I haven't shaved my legs for a few weeks. It wasn't intentional; I just haven't made the time in the morning to get it done. There is a part of me that wants to just say I'm done -- I'm going to stop shaving. I'm tired of all of this maintenance. However, it does feel a bit odd; it's not what I'm used to.
I suppose I should also mention that I'm tired of most things that have to do with looking a certain way. I have spent 10,585 days caring, and now I am left to question what it was all for.
Let's do a little Common Core math. If you tell a 12-year-old girl to spend every day until she is 41 obsessing about how she looks, how many days does she spend making herself crazy? Explain your answer.
That's right, 10,585 days. Let me explain. Countless hours, days, weeks, months and years spent wondering if I am good enough. Time wasted comparing myself to something I thought I was supposed to be. Energy and emotions tied up with thoughts of self-doubt, criticism, and body-shaming. All of this on a daily basis for 10,585 days -- until the moment it changed.
The day I decided to say I am enough.
I stood there wondering if I should start at the top or the bottom. Both ends tell a similar story. Naked, I scan over it one more time. Making sure I didn't miss anything. Grabbing my stomach. Sucking in. Going through my mental checklist of all the things that need to be fixed. Examining my body like I am conducting an autopsy. I turn around. There, standing behind me, is my 8-year-old daughter doing the exact same thing.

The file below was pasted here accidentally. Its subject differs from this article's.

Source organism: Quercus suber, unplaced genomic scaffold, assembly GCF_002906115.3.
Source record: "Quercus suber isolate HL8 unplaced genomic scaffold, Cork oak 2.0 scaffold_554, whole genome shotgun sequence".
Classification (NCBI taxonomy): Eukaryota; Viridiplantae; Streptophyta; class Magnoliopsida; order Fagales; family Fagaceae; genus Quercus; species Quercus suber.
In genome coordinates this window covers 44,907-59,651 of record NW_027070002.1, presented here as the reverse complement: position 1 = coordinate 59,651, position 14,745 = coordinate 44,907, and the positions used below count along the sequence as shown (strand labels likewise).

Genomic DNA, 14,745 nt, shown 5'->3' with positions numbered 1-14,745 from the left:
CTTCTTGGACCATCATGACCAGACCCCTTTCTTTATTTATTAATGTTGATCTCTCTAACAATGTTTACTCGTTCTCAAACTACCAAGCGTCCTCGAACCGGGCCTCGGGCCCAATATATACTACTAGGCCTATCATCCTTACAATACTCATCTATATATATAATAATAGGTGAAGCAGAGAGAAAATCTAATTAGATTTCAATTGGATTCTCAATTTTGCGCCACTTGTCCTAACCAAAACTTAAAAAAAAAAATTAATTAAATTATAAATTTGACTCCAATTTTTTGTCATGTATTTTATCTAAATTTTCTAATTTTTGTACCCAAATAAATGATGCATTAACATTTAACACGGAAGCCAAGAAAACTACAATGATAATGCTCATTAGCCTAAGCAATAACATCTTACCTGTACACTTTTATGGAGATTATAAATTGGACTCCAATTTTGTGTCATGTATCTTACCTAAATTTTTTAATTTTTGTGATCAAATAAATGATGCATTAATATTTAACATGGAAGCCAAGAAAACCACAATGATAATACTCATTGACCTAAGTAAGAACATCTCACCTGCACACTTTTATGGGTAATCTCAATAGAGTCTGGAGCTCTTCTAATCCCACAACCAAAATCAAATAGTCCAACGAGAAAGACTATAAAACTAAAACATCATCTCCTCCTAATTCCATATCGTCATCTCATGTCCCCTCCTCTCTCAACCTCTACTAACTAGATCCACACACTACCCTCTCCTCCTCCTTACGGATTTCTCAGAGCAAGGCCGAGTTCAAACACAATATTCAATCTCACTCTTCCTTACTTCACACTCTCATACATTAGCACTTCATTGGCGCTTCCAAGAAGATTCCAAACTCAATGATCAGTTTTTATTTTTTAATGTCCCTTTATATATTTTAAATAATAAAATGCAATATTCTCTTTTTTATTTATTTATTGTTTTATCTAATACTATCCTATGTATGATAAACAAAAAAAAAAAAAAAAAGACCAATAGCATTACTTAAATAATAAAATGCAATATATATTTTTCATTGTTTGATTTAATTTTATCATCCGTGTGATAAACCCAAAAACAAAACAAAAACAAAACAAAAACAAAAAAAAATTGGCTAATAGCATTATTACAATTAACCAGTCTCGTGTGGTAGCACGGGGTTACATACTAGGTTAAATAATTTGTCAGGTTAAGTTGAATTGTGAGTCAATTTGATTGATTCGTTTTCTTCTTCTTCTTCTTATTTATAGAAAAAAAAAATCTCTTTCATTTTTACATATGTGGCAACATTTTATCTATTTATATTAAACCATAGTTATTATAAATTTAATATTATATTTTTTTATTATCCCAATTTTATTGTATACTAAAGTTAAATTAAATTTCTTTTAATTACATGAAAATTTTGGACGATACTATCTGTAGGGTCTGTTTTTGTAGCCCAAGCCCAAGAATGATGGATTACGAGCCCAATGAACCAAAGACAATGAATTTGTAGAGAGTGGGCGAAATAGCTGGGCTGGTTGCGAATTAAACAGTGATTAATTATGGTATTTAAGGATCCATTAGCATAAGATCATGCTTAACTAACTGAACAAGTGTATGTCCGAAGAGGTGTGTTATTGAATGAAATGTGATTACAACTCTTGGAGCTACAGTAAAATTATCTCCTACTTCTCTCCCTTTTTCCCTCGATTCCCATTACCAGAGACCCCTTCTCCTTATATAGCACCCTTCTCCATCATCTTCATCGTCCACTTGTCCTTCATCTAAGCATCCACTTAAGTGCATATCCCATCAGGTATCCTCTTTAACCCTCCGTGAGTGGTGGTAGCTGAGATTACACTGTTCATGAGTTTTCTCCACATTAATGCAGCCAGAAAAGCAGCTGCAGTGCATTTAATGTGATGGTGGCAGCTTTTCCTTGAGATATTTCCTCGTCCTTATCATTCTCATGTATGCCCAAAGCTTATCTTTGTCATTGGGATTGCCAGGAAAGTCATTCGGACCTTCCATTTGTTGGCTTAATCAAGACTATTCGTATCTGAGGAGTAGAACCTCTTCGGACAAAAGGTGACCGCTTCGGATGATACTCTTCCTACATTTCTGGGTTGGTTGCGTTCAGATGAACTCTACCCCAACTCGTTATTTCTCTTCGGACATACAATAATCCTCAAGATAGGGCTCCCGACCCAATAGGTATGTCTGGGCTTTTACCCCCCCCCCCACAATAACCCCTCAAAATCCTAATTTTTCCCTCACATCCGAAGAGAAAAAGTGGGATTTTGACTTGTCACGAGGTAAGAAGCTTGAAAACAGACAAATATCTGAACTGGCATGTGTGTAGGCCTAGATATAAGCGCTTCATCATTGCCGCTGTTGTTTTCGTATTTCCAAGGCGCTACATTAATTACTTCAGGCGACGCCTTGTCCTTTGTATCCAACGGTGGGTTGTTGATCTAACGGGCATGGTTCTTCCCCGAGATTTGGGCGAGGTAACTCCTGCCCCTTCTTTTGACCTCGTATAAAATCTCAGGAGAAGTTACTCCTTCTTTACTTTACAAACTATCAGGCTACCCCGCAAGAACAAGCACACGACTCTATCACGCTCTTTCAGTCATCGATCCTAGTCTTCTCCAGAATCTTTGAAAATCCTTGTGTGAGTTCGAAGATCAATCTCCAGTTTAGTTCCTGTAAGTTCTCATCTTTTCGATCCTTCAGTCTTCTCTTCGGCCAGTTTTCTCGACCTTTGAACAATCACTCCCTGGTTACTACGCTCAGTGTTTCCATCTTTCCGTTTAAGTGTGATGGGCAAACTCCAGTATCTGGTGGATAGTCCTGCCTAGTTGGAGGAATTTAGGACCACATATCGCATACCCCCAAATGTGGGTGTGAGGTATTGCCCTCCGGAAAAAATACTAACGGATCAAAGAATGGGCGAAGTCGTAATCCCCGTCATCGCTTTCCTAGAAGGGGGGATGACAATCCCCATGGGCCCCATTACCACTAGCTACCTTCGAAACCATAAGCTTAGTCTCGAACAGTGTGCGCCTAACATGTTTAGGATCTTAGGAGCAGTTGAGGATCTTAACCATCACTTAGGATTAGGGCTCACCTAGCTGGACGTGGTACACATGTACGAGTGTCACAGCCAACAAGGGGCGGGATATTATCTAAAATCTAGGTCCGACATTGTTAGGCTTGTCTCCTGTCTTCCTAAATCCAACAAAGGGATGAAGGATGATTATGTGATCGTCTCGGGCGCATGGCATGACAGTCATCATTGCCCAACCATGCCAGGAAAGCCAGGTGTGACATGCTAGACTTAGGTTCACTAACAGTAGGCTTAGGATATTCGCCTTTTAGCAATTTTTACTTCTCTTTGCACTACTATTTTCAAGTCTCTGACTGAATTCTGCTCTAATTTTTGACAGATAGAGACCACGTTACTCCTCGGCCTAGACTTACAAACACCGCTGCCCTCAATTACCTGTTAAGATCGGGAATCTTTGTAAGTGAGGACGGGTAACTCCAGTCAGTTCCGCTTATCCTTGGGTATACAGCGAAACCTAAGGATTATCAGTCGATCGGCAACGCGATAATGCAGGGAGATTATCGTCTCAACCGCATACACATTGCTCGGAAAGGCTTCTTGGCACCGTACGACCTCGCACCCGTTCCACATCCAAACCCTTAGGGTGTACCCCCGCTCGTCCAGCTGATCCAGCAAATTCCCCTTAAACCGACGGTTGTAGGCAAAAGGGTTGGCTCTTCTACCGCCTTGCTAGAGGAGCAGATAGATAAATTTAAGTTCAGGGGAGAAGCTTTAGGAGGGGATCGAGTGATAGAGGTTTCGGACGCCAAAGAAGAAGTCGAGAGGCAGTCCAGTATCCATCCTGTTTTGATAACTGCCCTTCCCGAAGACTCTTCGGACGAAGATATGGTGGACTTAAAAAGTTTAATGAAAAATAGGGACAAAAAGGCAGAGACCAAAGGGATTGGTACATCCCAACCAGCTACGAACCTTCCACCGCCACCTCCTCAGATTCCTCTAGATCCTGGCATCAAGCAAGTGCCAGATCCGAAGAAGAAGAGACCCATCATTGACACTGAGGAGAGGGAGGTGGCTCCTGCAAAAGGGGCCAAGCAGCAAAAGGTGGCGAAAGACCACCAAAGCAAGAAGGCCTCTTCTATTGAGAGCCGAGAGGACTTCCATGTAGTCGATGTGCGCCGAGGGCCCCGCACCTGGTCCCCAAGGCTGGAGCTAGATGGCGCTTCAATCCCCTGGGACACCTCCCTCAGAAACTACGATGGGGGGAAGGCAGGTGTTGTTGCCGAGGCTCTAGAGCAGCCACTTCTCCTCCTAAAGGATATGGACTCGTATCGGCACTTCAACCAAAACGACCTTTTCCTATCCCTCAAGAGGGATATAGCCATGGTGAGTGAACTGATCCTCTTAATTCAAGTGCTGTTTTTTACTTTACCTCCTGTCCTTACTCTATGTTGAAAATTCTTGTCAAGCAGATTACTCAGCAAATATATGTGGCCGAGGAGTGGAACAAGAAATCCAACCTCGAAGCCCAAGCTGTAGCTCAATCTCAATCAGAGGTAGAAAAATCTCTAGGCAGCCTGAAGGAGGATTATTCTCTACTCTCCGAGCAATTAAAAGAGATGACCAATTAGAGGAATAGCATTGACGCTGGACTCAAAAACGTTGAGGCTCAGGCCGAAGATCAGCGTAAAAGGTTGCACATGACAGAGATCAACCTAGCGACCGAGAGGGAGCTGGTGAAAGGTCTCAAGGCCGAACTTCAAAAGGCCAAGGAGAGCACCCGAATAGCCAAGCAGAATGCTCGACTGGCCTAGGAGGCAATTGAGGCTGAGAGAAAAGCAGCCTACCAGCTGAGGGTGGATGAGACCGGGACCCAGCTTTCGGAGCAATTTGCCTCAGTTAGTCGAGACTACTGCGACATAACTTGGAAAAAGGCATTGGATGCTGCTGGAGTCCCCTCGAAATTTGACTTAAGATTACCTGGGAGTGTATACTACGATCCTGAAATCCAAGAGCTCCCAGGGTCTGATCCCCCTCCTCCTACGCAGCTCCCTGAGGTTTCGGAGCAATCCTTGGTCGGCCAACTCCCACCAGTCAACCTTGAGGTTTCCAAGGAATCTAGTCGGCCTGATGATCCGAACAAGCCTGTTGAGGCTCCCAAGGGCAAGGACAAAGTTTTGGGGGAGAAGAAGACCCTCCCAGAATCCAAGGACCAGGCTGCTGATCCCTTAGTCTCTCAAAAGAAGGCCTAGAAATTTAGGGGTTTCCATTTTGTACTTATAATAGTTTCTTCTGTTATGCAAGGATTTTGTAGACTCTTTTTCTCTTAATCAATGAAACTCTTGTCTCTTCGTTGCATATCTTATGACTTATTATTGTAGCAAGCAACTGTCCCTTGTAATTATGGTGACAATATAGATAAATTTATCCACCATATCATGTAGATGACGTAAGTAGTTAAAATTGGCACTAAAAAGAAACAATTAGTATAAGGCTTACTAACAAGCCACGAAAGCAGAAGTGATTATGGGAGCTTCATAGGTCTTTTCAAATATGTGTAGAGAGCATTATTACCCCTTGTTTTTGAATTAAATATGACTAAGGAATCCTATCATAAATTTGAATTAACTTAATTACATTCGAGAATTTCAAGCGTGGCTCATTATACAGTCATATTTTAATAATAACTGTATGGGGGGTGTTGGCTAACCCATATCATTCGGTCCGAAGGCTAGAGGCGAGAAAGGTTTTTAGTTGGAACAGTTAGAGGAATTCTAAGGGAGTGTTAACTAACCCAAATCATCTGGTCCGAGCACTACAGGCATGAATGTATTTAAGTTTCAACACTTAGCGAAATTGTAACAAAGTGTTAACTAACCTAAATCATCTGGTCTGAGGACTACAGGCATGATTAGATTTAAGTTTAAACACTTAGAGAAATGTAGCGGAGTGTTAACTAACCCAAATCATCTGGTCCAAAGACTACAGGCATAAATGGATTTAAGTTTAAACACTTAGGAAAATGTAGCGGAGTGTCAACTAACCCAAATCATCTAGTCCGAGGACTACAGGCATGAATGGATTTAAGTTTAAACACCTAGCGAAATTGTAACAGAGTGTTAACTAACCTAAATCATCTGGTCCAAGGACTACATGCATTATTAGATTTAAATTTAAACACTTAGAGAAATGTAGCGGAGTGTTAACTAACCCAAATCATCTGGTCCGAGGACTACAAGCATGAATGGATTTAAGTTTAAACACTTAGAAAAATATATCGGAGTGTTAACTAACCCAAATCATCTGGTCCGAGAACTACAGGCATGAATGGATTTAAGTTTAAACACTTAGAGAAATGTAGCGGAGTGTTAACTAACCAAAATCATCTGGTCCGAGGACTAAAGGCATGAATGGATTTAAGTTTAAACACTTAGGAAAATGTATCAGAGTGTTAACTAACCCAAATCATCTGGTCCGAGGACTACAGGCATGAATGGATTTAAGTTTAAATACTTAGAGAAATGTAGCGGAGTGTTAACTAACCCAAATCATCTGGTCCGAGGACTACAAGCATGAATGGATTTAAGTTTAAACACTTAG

I don't recall many times in my life when I've heard a woman say that she loves her body. That she is happy with how she looks right now. No matter your size, women define how they feel by the way they look.
There are days when I look in the mirror and I struggle to find something positive to say. The image that I see is not what is actually reflected back to me. I have distorted it for so many years that I feel like I have lost the ability to really see what is there. I find myself angry. Angry at myself for feeling this way.
Then I hear it. Hysterical laughter coming from the next room. I peek through the crack in the door and I see them rolling around on the floor, belly-laughing. They are so happy; they don't care that I think my body is less than perfect.
It makes me stop. They make me realize that I will grow to like this body of mine. The skin. The stretch marks. All of these flaws tell stories about my babies. Why would I want to get rid of that? That's the good stuff!
Walking away from the mirror, the same mirror that my daughter was examining her body in, left me with one thought.
It is my responsibility to instill in her the idea that when someone judges her by the way she looks, it doesn't define her -- it defines them.
That night I sat down and wrote her a message -- a mantra that she can use to define herself.
- Please don't ever doubt the abilities of your body. It is just as strong as your mind.
If someone asked me right now how I felt about my body, I'm not sure if I would have an answer. What I do know is that I am confident, able, imperfect, and worthy. I'm good just being me. Am I evolved? Nah, not quite there yet. It felt way too good to shave my legs!